Entropy Dance Festival highlights hip-hop culture


Kelsey Hamm


Entropy Dance Crew hosted a six-hour-long festival Saturday in honor of Black History Month and hip-hop culture.

Joshua Carr (center), a senior psychology major, and Reshea Mackey (right), a dance studies graduate, demonstrate dance moves at the Entropy Dance Festival on Saturday. This activity was to involve the crowd and help them experience hip-hop dancing first hand. Photo by Cara Croom | The Appalachian

The festival, held in Plemmons Student Union, focused on educating attendees about the history of Entropy’s style of hip-hop dance and the five elements of hip-hop culture, which are knowledge, break-dancing, DJing, graffiti and emceeing – or spoken word poetry and rapping – said Joshua Carr, Entropy president and senior psychology major.

The day started with a basic overview of hip-hop and continued with a graffiti demonstration by junior graphic arts and imaging major Parker Arnold. The Entropy crew held break dancing demonstrations and lessons for the whole crowd to follow.

Visitors were later given the opportunity to perform their own dance choreography and spoken word poetry.

“Hip-hop has a lot of cultural significance in its origins,” Carr said. “A lot of people don’t understand that hip-hop is very old and comes from African culture, which translates into other music cultures like jazz. Today we talked about the parts of hip-hop we uphold now.”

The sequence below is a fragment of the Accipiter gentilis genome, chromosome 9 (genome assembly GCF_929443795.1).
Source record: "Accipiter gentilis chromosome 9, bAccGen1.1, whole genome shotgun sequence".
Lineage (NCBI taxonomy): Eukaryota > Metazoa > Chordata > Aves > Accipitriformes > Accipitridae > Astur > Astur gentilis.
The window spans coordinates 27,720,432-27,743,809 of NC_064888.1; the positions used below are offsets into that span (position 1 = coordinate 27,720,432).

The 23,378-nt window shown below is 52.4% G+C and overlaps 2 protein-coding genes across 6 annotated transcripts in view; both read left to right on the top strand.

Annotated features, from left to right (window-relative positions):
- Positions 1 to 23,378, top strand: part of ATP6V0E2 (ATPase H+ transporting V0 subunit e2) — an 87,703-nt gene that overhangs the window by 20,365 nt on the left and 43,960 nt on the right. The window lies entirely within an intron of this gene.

Entropy has existed on campus for three years. This was the first event they have hosted outside of their usual practices and workshops. The crew currently has 25 official dancers, and the festival attracted approximately 50 students.

The planned DJ demonstration for the day was canceled due to inclement weather. The dance crew is planning to hold another hip-hop festival in April.

“The Appalachian dance department is paired with Entropy, and it is very supportive and very open,” said Jason Dawkins, Entropy member and freshman broadcasting major. “I support anyone who wants to do [hip-hop dance] or is thinking about doing it and doesn’t know how to dive into it. Once you see how supportive Entropy is, you will never want to leave.”

Newcomers can feel hesitant toward hip-hop, Carr said, and Entropy sets out to create a family for its members.

As a former dance major at Old Dominion University living in Boone and looking to transfer to Appalachian for the fall semester, Eric Fajardo found the festival to be a large example of how Entropy and hip-hop dance can bring a community together to explore their creative passions.

“Everything about today was for me and also for everyone,” Fajardo said. “Whether spoken words, emceeing or something else, all of these creative outlets are accessible. What was great for me is that today was so uplifting, and there was not an ounce of negativity in this room.”

Entropy is holding an open practice Friday at 3 p.m. in Varsity Gym. They also hold open practice regularly from 7 to 9 p.m. every Monday and Wednesday in Varsity Gym.

Story by Kelsey Hamm, Intern A&E Reporter

Photo: Cara Croom, Intern Photographer